Subject: Re: [boost] [git] What about unmaintained libraries?
From: Beman Dawes (bdawes_at_[hidden])
Date: 2012-12-24 11:42:10
On Mon, Dec 24, 2012 at 1:51 AM, Andrey Semashev
> I have little experience with git and none with GitHub, so apologies
> if my questions sound silly.
There is nothing silly about your questions! Getting this stuff
documented is part of moving to Git and GitHub.
> We have a number of unmaintained libraries in Boost. With svn anyone
> with commit rights can apply fixes and even take over these libs. In
> the end of the day, I think, this is a good thing - community support
> is better than no support.
AFAIK, we will use same procedure (see below) as for maintained
libraries, but it will be someone with global write permissions who
applies the pull request.
> Even with maintained libs, it is sometimes
> simpler to just apply the fix instead of filing a ticket and waiting
> for the maintainer to get to it. Also, remember the bug fixing weeks
> we had a while ago - anyone could choose a library and resolve tickets
> against it.
I've added a FAQ entry "How do I submit fixes to a Boost library owned
by someone else?". See
> I'm not sure how this will work after transition to git. IIUC, every
> lib will be extracted into a separate git repository, and presumably
> only the library maintainer will have the commit rights to that repo.
> Essentially this means that unmaintained libs will become immutable
> after the transition.
All public repos are part of boost-lib, so those that have overall
write permission for https://github.com/boost-lib can modify any
component library's public repo, and that includes apply changes to
permissions as well as changes to the actual library.
> Also, every minor fix will have to go through
> the library maintainer, however busy he may be.
Every library repo sets its own policies, so some will have more
maintainers than others. GitHub is known to scale well. My (limited,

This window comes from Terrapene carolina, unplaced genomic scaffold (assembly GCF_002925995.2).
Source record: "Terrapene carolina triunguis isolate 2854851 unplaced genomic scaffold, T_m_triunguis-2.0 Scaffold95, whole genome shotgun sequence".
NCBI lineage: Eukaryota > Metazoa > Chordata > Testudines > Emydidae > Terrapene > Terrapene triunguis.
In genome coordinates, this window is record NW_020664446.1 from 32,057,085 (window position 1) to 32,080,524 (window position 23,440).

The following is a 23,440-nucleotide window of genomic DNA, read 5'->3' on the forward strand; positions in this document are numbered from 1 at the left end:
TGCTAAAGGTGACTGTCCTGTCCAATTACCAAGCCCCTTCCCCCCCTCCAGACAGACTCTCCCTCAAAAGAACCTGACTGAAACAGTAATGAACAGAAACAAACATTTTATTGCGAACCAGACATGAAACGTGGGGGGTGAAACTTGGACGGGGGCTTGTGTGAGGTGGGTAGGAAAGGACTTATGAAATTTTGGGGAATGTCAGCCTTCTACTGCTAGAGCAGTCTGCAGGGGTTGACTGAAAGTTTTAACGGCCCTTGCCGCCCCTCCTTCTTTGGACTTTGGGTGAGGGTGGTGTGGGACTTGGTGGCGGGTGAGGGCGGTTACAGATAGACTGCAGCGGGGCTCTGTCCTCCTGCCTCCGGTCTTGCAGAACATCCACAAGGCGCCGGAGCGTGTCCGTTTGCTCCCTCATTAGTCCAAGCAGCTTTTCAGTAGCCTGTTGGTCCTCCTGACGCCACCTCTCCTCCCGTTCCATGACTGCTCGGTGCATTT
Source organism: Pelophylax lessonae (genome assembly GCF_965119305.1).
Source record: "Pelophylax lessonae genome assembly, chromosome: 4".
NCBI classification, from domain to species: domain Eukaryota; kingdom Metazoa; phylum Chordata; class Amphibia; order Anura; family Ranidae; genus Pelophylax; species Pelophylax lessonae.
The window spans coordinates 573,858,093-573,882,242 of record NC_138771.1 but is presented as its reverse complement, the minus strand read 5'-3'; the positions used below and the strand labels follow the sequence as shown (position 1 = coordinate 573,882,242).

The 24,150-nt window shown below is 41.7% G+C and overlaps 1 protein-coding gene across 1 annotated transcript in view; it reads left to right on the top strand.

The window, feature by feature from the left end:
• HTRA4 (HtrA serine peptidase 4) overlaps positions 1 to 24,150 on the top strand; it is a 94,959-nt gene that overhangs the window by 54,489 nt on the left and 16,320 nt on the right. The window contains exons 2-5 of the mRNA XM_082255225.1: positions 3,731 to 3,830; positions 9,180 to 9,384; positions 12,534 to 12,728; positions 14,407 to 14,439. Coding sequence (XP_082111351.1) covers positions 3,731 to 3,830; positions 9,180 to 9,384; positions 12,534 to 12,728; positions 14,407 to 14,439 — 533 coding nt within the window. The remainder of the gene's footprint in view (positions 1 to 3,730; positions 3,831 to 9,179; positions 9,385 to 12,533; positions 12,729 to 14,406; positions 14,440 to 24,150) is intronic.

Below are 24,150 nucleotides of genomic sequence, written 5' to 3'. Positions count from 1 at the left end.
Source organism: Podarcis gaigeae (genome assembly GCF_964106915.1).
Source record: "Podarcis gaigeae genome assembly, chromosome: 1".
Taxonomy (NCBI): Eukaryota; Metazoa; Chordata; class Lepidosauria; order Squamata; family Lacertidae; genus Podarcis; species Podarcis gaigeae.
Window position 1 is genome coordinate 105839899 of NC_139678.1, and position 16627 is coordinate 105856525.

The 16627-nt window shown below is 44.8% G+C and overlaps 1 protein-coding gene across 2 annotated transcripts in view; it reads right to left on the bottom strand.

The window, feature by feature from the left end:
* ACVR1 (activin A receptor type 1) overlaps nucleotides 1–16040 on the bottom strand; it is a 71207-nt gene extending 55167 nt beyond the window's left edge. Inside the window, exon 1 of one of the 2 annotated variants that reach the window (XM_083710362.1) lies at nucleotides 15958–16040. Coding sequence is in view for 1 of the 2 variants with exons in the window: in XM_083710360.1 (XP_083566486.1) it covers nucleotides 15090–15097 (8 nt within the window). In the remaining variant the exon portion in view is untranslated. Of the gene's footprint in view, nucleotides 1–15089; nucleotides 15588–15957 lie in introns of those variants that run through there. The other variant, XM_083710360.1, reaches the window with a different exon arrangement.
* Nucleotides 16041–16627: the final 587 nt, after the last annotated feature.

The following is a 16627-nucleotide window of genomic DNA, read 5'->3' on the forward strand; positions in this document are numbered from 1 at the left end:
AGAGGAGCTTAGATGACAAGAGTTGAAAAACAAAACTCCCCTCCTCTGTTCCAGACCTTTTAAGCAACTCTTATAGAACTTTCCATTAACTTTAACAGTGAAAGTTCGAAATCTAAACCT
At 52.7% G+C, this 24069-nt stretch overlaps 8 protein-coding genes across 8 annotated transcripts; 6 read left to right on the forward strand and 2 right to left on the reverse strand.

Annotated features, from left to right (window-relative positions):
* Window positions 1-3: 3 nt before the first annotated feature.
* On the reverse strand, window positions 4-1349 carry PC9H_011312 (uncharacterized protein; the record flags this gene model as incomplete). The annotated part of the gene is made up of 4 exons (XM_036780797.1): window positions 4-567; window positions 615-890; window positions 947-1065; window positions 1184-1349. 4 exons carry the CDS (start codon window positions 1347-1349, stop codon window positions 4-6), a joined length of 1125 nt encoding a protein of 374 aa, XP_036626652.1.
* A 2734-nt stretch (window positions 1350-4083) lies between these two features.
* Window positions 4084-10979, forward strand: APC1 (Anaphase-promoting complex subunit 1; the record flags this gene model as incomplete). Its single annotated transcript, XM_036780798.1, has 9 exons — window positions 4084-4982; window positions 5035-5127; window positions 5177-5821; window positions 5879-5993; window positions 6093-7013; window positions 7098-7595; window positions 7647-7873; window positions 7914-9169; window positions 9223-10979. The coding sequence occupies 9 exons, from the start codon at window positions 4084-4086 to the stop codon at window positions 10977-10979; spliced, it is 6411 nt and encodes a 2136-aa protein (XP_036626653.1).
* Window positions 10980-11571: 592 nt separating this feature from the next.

so far) experience with Git and GitHub pull requests is that they are
so easy to handle that there is a big incentive to stay on top of
> I suppose the problem with unmaintained libs could be solved by
> forking but what if noone is ready to become the official maintainer
> but occasionally people commit fixes and improvements to the lib? I
> believe, at least Boost.DateTime is currently in such situation. Also,
> forking does not solve the problem for minor fixes to maintained libs.
> I would really like it if there was some kind of a user group (of all
> Boost maintainers) that could be used to grant commit rights to the
> libraries. Whatever the git term is, by "commit" here I mean the
> ability to publish the changes to the repository on GitHub, so that
> they are visible to other developers, including monolithic Boost
> release scripts. Is this possible? If yes, I think all repositories
> produced as a result of the transition to git should grant commit
> rights to this group by default, so that the access rights are the
> same as with svn now.
If you look at https://github.com/boost-lib and click on the "members"
tab, hopefully you can see who has top level access.
In general we don't need to work out our own procedures because the
Git community has already come up with effective ways to handle the
issues you are raising. It is more a case of needing to communicate
those procedures, and get them documented. I'm trying to make progress
quickly on documentation by doing a lot of linking to material that is
already out there.
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